Book review: 'You Lost Me There' by Rosecrans Baldwin

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By Fiona Zublin
Wednesday, October 13, 2010


By Rosecrans Baldwin

Riverhead. 296 pp. $25.95

In "You Lost Me There," the first novel by North Carolina author Rosecrans Baldwin, grief seems like a puzzle to be solved, but it turns out to be as complicated and unknowable as the Atlantic Ocean, as our own brains.

Dr. Victor Aaron is an aging Alzheimer's researcher whose wife, Sara, has died. He lives on an island in a foggy New England town (the fog, you see, is a metaphor). Early fears that this might degenerate into one of those stories about an older man lamenting his lost vitality by sleeping with younger women are happily allayed. Instead, it's about a man deteriorating, so incapable of grief that he shuts down, so focused on memories of his perfect marriage that he forgets what really happened.

Over and over again, Victor, his sometime lover, Regina, and his goddaughter, Cornelia, analyze their lives and come up with misconceptions. All these characters are smart people who just miss out on insight, often because they're determined to acknowledge the superficiality of their lives and love affairs. They understand that there are no new stories, but they forget that nothing is simple, least of all the cliches that make up human life.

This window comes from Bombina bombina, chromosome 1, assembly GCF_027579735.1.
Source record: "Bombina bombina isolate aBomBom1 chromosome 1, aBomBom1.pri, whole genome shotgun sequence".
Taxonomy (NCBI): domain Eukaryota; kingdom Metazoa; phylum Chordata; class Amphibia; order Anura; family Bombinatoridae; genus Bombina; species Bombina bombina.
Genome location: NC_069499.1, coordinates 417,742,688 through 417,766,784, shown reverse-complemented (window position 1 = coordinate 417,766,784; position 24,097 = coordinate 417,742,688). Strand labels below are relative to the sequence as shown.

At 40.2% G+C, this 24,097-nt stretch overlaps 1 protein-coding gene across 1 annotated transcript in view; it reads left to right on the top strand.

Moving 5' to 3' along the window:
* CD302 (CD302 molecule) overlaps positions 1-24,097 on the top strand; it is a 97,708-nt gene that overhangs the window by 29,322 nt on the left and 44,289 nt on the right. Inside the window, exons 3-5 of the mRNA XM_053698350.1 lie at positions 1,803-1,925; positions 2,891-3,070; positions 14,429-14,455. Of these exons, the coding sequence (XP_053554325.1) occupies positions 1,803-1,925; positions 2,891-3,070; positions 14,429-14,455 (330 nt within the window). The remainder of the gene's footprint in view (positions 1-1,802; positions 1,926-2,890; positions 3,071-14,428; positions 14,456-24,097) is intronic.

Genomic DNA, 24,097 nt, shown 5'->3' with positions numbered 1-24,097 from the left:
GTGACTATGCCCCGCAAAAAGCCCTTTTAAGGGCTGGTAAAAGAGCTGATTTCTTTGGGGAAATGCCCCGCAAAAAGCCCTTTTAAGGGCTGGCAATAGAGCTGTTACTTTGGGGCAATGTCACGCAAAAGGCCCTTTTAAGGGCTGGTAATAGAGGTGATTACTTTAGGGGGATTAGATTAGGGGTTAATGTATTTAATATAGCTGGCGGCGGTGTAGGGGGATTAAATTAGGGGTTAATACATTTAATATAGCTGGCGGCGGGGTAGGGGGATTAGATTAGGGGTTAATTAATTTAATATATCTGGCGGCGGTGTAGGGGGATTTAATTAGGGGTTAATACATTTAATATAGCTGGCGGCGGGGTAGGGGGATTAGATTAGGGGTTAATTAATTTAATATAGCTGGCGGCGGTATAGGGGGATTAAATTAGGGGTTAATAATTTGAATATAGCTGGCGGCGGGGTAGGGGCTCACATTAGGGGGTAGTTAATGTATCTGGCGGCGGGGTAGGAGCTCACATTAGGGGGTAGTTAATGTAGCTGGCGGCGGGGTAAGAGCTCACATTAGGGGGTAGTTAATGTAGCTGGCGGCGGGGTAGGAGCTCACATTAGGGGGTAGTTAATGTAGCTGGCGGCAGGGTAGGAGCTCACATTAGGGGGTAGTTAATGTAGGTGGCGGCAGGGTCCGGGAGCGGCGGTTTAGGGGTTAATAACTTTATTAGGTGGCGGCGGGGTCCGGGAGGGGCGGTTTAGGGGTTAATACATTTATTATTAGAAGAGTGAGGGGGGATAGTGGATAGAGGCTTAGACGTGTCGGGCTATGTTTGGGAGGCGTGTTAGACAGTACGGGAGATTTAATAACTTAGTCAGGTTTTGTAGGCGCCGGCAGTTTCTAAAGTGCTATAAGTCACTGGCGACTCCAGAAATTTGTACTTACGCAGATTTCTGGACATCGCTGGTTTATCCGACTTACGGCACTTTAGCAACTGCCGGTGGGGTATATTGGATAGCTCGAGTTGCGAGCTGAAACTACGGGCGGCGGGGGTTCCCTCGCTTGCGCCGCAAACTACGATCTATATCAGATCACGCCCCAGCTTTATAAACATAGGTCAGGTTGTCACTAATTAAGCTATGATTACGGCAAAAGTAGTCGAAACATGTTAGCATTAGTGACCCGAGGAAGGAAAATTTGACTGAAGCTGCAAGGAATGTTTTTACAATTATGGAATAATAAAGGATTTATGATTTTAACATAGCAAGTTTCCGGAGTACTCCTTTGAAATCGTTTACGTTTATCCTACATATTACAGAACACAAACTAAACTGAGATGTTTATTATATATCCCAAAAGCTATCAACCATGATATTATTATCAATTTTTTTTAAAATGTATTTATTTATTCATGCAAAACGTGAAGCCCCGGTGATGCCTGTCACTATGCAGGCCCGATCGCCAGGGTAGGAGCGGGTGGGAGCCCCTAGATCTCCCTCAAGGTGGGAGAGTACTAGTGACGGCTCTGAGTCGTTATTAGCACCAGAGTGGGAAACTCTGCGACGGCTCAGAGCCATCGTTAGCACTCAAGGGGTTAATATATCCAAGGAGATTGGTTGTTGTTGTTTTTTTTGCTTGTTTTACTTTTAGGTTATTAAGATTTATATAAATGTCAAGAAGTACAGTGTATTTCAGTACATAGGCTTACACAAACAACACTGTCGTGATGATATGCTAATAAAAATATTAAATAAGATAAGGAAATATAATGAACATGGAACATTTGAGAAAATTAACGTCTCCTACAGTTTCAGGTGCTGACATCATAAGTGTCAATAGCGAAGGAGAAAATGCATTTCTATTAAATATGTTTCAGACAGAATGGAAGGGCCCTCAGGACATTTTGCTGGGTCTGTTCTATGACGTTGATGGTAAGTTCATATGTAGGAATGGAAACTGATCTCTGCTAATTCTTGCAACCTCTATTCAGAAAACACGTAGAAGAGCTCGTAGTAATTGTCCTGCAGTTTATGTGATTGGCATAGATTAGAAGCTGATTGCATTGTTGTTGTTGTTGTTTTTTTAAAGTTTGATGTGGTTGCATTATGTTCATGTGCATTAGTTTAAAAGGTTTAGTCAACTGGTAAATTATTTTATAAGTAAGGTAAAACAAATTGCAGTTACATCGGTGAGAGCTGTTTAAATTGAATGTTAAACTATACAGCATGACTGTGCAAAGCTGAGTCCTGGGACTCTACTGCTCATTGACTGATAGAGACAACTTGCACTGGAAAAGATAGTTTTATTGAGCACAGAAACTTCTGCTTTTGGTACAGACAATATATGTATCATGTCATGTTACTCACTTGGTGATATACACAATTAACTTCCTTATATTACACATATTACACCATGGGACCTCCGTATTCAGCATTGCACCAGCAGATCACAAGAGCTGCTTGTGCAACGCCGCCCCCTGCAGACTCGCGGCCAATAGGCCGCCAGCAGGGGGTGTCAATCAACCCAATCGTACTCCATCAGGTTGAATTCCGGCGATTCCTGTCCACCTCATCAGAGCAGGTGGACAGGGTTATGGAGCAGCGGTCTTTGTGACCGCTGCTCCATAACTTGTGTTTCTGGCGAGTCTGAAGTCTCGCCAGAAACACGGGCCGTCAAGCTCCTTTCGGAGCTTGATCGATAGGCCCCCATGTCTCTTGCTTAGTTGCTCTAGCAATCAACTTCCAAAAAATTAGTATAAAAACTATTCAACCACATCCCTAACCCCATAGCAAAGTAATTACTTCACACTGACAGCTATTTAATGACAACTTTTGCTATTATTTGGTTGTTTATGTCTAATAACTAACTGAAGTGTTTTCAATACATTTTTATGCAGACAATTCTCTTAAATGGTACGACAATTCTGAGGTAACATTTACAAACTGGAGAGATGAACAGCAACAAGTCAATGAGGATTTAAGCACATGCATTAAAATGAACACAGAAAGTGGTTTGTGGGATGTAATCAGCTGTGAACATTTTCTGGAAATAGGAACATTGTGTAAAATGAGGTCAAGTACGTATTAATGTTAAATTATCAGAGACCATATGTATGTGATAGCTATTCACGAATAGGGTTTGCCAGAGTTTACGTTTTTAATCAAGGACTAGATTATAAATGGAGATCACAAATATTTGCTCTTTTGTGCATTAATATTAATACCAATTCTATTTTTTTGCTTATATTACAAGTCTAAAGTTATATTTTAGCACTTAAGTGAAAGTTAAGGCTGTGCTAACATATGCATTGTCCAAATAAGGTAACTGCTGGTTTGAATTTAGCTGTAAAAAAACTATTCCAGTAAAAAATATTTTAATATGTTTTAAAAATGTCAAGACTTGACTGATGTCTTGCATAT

Although "You Lost Me There" is moving and genuine, it's not always enjoyable. Baldwin is not writing about the kind of sadness that can sweep us away, the Heathcliff-banging-his-forehead-on-a-tree kind of grief. The sadness in these pages is about the emotional inadequacy that everyone feels, that total loneliness that overtakes us despite love and family, and the ultimate fear of losing our faculties, losing what makes us who we are.

After early intimations that this might be a story about true love torn asunder by death, the bleakness is tough to confront. There's romance, Victor says when describing a Dvorak sonata, "but more important, there was wretchedness underneath."

Baldwin's prose is wise and nimble, clever without being self-conscious, true to the myriad voices of his characters. Though most of the novel is told by Victor, we get snatches of prose in Sara's voice, which Baldwin does so nicely that it's frustrating that we get to hear from her only a few times. Like Victor, we want more of her, but she gets lost in the fog, too.

Zublin is a writer and editor for the Washington Post Express.

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